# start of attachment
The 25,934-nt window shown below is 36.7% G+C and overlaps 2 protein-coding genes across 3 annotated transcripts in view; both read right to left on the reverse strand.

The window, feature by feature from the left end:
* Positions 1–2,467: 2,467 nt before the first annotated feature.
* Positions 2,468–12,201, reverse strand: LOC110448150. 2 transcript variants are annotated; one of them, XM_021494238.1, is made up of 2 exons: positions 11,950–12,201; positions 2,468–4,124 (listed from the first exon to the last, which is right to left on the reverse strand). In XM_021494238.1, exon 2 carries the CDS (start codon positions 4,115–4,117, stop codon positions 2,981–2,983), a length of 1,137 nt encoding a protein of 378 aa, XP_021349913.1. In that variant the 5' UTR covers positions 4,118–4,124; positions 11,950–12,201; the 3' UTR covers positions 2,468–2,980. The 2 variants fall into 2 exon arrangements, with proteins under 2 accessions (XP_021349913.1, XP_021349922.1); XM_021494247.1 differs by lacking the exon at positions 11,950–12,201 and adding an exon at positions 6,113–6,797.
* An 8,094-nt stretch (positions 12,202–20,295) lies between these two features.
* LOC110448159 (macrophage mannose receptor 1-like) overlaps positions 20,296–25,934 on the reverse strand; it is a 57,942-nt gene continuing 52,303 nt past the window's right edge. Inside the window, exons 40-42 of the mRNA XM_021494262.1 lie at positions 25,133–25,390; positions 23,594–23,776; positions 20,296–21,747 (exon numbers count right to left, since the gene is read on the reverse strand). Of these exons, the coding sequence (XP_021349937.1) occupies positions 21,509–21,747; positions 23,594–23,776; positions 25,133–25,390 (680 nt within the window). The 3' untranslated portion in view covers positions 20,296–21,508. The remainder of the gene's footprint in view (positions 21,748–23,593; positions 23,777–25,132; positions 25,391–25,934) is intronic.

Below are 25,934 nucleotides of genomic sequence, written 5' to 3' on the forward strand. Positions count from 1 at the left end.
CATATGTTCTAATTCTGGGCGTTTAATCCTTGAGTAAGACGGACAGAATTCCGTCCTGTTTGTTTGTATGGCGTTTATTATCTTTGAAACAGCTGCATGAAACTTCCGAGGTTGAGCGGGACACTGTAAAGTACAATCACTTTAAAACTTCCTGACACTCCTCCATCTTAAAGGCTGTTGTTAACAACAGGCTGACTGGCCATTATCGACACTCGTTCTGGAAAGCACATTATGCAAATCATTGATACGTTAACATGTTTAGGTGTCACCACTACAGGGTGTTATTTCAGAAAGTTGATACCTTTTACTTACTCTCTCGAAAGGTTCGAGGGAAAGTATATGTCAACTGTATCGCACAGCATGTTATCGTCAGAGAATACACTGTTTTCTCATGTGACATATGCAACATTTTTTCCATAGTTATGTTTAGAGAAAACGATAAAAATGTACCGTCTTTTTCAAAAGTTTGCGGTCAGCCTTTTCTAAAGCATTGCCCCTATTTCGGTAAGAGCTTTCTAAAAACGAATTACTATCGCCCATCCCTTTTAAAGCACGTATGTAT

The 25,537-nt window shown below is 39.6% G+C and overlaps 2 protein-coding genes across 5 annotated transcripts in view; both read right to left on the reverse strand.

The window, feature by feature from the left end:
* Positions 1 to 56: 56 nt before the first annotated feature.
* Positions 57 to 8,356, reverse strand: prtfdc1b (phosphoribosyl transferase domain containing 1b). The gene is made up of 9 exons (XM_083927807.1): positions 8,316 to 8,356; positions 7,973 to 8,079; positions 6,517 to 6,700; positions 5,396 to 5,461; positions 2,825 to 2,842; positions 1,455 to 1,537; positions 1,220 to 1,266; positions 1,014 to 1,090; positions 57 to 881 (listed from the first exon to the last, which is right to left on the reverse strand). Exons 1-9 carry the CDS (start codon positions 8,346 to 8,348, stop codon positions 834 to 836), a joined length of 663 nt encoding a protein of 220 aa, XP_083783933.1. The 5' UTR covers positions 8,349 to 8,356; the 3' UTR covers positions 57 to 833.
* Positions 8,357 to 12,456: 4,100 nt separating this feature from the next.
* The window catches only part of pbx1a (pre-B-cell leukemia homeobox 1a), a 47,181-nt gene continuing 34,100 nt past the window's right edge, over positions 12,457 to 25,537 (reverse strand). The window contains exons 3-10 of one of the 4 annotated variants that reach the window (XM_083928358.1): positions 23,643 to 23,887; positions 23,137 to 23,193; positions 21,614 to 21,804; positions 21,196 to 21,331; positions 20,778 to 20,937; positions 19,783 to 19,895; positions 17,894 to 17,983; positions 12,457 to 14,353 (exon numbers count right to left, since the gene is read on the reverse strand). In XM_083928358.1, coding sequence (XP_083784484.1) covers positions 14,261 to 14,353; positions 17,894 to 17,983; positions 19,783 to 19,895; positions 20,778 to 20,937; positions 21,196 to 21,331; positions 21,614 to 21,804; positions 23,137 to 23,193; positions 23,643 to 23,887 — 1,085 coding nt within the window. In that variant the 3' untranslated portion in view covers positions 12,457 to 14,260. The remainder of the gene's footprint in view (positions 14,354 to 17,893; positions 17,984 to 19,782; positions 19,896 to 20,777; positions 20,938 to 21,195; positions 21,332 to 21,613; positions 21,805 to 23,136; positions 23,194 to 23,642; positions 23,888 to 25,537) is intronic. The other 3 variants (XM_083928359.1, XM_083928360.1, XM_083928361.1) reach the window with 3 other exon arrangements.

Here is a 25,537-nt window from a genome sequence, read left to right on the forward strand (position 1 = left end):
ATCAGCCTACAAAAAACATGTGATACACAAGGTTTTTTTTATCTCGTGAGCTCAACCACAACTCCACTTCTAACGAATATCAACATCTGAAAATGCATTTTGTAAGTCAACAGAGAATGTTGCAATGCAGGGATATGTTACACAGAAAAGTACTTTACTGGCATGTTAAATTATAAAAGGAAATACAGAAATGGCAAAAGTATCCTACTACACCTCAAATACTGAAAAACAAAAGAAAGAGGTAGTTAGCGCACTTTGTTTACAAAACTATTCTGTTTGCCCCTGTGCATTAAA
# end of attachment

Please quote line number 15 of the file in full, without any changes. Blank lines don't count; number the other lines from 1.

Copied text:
Here is a 25,537-nt window from a genome sequence, read left to right on the forward strand (position 1 = left end):